JTA — Arab Israeli Facebook star Nuseir Yassin wants you to help him “steal a plane.” It’s for a good cause.
In a video Thursday, he laid out a plan to get Turkish Airlines to fly food to Somalia, where over 6 million people are at risk of starvation. Joined by Ben Stiller and a social media dream team, he urged his more than 600,000 followers to promote the hashtag #TurkishAirlinesHelpSomalia.
“We’re going to steal a plane — all of us, the people of the internet,” he said. “To get the airline’s attention, we’re using a hashtag like this one.”
The roughly one-minute video was the 341st Yassin has posted to his Nas Daily Facebook page in as many days. Within several hours, it had been shared well over 100,000 times.
#TurkishAirlinesHelpSomaliaI hope you enjoy watching this video for the story and for the appearance of some insanely amazing people like Ben Stiller, JEROME JARRE, Juanpa Zurita, and Chakabars!! But I hope you contribute to this for the message behind it. The idea is extremely simple: can a bunch of social media lovers (Nas Daily being one of them), influence a public airline to provide air transport for much needed aid for Somalia simply by using a hashtag all around social media? Facebook. Twitter. Youtube. Messenger. Anywhere. We're not asking for money or anything crazy. The goal of this campaign is not to end hunger with just one plane of food, but it's to raise awareness to the issues in Somalia, Yemen, South Sudan, and north Nigeria that aren't gaining the media coverage they deserve (http://www.aljazeera.com/news/2017/03/famine-united-nations-170310234132946.html). Can we do it? It's up to you ;)Happy to contribute to this project with my 1-minute video. LIKE Nas Daily on Facebook! @NasDaily on Instagram for more behind the scenes.
Posted by Nas Daily on trešdiena, 2017. gada 15. marts
A Harvard University graduate from the town of Arraba in Israel’s Lower Galilee, Yassin last year quit his well-paying job as a computer engineer at PayPal in New York to start making the videos, which he films and uploads from around the world. The motivation was simple, he explained in video No. 339: “Look, I’m just a 25-year-old hairy kid who wants to live the best possible life and put it on Facebook in one-minute videos. That’s it.”
In his videos, Yassin wears a grey T-shirt emblazoned with a gauge that is 32 percent full, explaining that he has already used up that fraction of his life.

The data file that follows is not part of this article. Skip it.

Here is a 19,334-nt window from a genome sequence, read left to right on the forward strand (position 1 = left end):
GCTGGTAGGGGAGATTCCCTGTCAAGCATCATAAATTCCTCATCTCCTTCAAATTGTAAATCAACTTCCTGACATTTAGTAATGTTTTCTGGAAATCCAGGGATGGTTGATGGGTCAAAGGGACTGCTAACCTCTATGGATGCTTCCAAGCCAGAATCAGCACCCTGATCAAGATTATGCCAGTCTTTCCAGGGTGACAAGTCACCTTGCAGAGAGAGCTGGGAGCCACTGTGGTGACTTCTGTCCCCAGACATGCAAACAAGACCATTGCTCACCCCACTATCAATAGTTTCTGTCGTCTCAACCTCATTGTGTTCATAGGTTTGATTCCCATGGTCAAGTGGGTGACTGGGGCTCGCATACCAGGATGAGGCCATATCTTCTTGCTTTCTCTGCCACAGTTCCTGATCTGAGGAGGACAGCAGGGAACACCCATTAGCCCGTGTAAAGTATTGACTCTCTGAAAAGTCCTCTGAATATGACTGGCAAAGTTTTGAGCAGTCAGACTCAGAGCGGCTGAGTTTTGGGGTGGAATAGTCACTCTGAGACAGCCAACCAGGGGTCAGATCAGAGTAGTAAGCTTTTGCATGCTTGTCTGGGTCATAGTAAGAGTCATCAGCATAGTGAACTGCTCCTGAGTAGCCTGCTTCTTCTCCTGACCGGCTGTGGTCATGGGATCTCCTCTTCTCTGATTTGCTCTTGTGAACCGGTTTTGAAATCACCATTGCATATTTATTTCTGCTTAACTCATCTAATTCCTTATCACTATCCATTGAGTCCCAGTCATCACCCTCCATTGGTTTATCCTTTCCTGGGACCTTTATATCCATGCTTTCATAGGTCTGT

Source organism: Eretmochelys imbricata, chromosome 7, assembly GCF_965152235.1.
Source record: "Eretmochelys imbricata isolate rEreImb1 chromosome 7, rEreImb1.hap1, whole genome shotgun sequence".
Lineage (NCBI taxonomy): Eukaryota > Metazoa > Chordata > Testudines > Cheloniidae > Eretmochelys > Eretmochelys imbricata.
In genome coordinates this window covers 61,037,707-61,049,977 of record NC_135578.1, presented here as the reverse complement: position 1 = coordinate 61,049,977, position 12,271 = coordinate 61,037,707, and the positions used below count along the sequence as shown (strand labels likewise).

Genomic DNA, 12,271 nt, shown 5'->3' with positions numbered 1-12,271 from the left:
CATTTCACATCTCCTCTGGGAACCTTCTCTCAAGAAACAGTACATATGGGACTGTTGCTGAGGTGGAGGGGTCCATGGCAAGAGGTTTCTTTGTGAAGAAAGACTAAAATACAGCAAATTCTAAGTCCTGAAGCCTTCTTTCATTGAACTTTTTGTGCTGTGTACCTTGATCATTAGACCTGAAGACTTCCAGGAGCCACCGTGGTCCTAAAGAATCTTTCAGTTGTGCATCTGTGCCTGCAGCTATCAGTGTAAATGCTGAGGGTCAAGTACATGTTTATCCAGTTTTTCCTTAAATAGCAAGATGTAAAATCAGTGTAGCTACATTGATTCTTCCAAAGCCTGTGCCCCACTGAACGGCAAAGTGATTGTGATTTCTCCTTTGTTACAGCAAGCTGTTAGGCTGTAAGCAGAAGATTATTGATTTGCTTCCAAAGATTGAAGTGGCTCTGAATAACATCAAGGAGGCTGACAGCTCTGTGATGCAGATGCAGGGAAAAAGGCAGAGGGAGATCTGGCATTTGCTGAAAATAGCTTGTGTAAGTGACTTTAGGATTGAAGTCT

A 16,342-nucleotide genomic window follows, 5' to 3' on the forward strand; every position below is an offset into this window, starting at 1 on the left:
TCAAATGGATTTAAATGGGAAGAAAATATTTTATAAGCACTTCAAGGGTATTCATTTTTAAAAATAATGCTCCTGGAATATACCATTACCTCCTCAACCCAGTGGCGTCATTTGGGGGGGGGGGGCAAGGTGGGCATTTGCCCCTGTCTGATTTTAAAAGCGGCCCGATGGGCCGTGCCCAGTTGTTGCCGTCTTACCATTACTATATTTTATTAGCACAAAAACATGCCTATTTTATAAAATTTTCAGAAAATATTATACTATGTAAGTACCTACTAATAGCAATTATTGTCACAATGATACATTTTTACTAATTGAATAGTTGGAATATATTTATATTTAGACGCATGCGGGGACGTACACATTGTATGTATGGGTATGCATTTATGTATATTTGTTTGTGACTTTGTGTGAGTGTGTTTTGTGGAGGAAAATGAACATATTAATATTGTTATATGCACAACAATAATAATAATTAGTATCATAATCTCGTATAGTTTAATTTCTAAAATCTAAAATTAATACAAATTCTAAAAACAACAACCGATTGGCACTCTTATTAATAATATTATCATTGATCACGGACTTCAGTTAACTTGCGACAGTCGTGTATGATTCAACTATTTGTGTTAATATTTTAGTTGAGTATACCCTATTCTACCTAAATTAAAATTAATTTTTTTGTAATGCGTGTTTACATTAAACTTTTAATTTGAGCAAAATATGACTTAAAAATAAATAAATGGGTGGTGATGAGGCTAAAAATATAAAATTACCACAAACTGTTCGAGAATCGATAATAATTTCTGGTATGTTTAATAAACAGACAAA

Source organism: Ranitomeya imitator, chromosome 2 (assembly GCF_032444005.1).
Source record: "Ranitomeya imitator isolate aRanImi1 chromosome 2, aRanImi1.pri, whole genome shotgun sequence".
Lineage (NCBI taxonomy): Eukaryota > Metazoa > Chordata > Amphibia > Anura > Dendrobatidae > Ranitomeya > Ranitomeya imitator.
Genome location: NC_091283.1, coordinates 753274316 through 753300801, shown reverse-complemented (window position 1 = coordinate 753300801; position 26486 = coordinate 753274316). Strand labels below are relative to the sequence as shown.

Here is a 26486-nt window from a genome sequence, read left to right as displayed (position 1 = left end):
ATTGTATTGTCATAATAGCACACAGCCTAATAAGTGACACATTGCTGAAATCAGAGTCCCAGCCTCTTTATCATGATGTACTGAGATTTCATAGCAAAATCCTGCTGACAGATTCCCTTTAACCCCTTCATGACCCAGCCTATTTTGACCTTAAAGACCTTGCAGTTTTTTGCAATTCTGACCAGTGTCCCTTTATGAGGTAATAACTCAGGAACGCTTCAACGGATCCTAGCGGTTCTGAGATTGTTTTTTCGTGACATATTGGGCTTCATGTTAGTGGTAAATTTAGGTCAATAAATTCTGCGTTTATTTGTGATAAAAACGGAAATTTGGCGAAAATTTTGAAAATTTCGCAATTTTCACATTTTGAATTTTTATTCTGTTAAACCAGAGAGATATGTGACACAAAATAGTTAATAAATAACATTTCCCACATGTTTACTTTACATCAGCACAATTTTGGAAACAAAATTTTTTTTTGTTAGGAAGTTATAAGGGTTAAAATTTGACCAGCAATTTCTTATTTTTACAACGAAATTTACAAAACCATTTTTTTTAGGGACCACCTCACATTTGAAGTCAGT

In the beginning, Nas Daily was centered around PLACES. That was a mistake. It should be about PEOPLE. So on this special occasion, I'm making another default video to describe what Nas Daily is.Not many people realize how selfish Nas Daily is. I am selfish because I am interested in living an awesome life for myself — and it's working. To me, an awesome life is not just in driving a Maserati, but also in talking politics, traveling to crazy places, flying my drone, sharing thoughts, and helping the poor. This is the awesome life I want to publicly build through these 1 minute videos….here….only on Facebook.I finance this awesome life through money I made from my previous job, but now because Nas Daily has grown so big, I do side consulting / videos to keep these wheels running, and luckily people seem to want to hire me. I'm not interested in Youtube ad money, and I'm not going to sell out easily. Nas Daily is expensive. I'm not gonna sit here to tell you what to do in your own life. No one wants to be told what to do, how to think, what to wear. No one wants to be talked at. I don't. It rarely works. It is my belief that if I put the effort into documenting my life and thoughts in a way that doesn't come off as preachy or cocky, it will translate to more people watching, thinking, and hopefully doing whatever they want to better their own lives.I used to be scared of aiming for a million in fears of missing it, but this time I'm going all in.1,000,000 friends here we come. LIKE Nas Daily on Facebook!@NasDaily on Instagram because why not?!